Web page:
I was watching this video lecture on filters where this professor says that:

The phase of a cosine wave $\cos(\omega)$ is 0 till $\omega=\pi/2$. As soon as $\omega$ goes beyond $\pi/2$, i.e when $\cos(\omega)$ becomes negative, its phase becomes $\pi$.

I couldn't understand this. How can $\cos(\omega)$ have phase in itself if it is just a plain normal cosine function? What is the physical interpretation of this phase?

  • $\begingroup$ See my comment below $\endgroup$ – Jazzmaniac Sep 27 '17 at 18:46

The statement in the video is, at best, misleading. Normally, when people speak of the "phase" of a sinusoidal function $\cos \omega$, they are talking about the value of $\omega$. For instance, when we say that a wave undergoes a "phase shift", we mean that the value of $\omega$ has changed. More information on this definition of the word "phase" is at https://en.wikipedia.org/wiki/Phase_(waves).

As noted by Jazzmaniac in comments, we could also try to interpret the statement by regarding the value of $\cos \omega$ as a complex number $z$. In polar representation we can write $z = |z| e^{i \phi}$ where $\phi$ is the phase of the number $z$. This use of the word "phase" is misleading in this context. For instance, applying a "phase shift" would mean that we multiply $\cos \omega$ by some complex number $e^{i \phi'}$. That certainly wouldn't implement a phase shift of the sinusoidal wave, though, in the usual sense.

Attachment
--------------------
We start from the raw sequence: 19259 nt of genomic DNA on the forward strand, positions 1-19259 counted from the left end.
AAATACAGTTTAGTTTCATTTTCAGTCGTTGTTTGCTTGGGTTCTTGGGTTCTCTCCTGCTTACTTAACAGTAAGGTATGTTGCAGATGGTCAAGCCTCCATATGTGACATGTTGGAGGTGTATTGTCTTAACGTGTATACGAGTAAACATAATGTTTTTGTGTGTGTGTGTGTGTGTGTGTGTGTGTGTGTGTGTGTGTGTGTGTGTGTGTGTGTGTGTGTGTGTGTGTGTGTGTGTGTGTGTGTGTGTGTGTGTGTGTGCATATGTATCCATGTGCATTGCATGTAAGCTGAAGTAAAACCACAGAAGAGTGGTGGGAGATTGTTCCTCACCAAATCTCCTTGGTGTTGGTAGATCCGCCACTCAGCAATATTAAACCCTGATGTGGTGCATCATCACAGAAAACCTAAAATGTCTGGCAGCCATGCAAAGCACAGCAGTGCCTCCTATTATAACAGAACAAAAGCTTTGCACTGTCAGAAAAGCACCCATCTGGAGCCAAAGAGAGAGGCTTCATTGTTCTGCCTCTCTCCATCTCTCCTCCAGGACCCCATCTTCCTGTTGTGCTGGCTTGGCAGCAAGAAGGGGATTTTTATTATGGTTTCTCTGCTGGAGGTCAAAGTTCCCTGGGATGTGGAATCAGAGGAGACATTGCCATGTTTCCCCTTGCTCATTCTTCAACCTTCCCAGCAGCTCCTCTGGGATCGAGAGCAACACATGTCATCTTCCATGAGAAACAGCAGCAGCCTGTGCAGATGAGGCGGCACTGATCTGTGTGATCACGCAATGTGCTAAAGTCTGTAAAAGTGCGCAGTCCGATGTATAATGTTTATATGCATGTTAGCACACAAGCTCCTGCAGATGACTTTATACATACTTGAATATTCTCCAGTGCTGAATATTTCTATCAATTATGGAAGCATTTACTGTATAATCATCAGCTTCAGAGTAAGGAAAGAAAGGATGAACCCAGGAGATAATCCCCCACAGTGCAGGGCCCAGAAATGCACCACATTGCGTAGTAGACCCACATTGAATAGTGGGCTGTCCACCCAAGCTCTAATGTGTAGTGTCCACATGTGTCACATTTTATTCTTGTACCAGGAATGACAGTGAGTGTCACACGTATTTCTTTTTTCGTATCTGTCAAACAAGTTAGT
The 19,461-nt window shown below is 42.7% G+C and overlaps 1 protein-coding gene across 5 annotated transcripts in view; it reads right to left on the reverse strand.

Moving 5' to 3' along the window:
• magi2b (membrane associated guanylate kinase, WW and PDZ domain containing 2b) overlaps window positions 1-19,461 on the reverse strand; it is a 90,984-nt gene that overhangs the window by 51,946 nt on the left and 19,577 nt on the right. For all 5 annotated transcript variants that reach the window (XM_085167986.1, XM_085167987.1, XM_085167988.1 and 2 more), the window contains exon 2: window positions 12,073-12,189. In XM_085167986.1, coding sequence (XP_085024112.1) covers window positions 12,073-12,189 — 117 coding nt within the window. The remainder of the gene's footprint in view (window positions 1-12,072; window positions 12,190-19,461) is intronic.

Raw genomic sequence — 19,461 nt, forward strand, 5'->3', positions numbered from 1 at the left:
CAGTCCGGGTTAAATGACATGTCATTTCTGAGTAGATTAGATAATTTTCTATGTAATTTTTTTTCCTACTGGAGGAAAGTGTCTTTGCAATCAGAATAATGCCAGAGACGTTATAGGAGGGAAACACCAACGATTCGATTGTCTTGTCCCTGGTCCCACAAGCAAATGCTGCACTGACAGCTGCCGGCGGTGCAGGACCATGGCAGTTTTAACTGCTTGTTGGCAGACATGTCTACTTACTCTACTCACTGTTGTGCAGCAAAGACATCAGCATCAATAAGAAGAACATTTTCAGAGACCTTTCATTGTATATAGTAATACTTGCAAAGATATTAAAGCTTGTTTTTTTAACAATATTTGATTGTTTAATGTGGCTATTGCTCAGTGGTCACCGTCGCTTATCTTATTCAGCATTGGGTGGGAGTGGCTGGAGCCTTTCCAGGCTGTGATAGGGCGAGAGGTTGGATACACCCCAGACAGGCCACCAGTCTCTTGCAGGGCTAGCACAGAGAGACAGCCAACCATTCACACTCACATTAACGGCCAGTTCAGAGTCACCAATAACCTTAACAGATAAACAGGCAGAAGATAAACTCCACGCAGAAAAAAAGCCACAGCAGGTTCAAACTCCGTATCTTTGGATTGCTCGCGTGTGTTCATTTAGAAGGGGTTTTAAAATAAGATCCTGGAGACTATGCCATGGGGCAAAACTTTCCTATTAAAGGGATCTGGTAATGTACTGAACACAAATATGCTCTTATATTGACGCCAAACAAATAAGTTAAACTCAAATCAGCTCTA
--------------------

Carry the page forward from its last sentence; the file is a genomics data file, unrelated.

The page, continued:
• $\begingroup$ It's not wrong, it just refers to a different definition of phase. The complex phase arg(cos(t)) behaves exactly like described. $\endgroup$ – Jazzmaniac Sep 27 '17 at 18:45
  • $\begingroup$ Could you elaborate a bit more please ? $\endgroup$ – Schimay Sep 27 '17 at 19:00
  • $\begingroup$ @Schimay, are you familiar with the polar representation of complex numbers? The phase of a complex number is just another name for the argument $\phi$ of its complex representation $z=|z| \exp(i \phi)$. $\endgroup$ – Jazzmaniac Sep 27 '17 at 19:21
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    $\begingroup$ @AlexTP, it doesn't. Read the original post again. As the argument of the cosine crosses $\pi/2$, the phase jumps from $0$ to $\pi$. $\endgroup$ – Jazzmaniac Sep 27 '17 at 20:01
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    $\begingroup$ @Schimay To put it another way: a negative number $M$ can be written as $|M|e^{j\pi}$; i.e. every real negative number has phase $\pi$. $\endgroup$ – MBaz Sep 27 '17 at 20:38

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